Time to plan the gardening year, review the projects, and wonder what happened to all that time you were going to have in Winter to fix the mower, clear the new flower beds, dig in compost, and so on. Because now it's too late, of course: now is the season of sprouting things that will die or fail to flourish if you don't attend to them.
I have a few new things for this year. One is a policy to be ruthless in only planting seeds for the number of plants I want, especially veg plants. There's usually more seed than I need in a packet, but it seems a shame not to plant them all, and besides, they might not all germinate so I might not end up with enough. And then you have a tray full of seedlings, and it seems callous not to pot them on, after all I encouraged them into life in the first place, did I not? And so on, until you are faced with more squash than you can eat before they rot, or nowhere in the veg patch to put them, so you're pleading with friends to take them..... So this year, I'm going for more variety, but smaller quantities, and hang the cost of the seeds.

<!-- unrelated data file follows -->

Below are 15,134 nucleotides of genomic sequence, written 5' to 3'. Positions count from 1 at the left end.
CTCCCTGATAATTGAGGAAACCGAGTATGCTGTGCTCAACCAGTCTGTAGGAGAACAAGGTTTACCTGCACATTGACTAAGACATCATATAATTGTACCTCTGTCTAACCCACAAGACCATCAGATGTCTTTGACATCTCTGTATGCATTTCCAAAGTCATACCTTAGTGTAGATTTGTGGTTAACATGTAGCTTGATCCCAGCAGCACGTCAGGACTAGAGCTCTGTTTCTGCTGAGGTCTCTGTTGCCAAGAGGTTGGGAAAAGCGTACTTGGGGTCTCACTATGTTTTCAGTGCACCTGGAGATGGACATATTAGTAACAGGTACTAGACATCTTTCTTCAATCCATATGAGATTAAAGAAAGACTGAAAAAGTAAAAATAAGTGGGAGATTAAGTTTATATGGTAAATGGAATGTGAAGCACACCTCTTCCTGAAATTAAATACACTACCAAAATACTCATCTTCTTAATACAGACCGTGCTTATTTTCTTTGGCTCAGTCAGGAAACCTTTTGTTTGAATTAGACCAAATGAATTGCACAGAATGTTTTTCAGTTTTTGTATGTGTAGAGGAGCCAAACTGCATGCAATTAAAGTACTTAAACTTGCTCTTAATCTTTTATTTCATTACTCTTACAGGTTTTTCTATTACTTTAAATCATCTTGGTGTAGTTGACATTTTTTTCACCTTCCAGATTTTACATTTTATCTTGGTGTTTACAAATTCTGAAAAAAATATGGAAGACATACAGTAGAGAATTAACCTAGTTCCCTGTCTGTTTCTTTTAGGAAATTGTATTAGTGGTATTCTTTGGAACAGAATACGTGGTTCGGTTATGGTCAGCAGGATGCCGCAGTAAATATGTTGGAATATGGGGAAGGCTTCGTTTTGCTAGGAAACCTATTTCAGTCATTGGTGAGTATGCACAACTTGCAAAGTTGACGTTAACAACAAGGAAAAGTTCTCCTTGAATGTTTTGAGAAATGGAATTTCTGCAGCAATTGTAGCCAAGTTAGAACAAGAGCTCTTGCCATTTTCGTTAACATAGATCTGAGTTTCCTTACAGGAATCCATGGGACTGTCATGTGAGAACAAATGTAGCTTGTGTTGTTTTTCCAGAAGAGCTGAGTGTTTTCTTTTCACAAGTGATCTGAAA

Secondly, a new technique for saving money, or at least for spending less of it, which is not quite the same thing. Not that I'm cheap, but I just don't like waste. So this year's harvest of toilet roll inner tubes is being pressed into service as substitutes for peat pots. The value in these things is that you plant the pot (or roll) directly into the ground without having to take the plant out of a pot, so the roots are not disturbed. Good for certain plants that don't take kindly to disturbance, or have tap roots that go deep.
And yet another try at getting perennial poppy seeds to germinate. I'm sure I could have bought several big, established plants with the money I have wasted on seeds so far, but this year I am trying something radical: I'm following the instructions on the packet.
New begonias bought this year are mixing it with ones overwintered from last year. I wonder if they'll grow. I have ruthlessly cut down the number of Brussels Sprout seeds I planted, since I figure I only need about 6 plants. OK, so there's 15 here, but the slugs might get some.... and Leo can have the other tray of 15.
The traditional style peat pots are holding artichoke seedlings. The modern high-economy ones are holding dwarf lupins and normal tall lupins. I wonder how I'll remember which are which.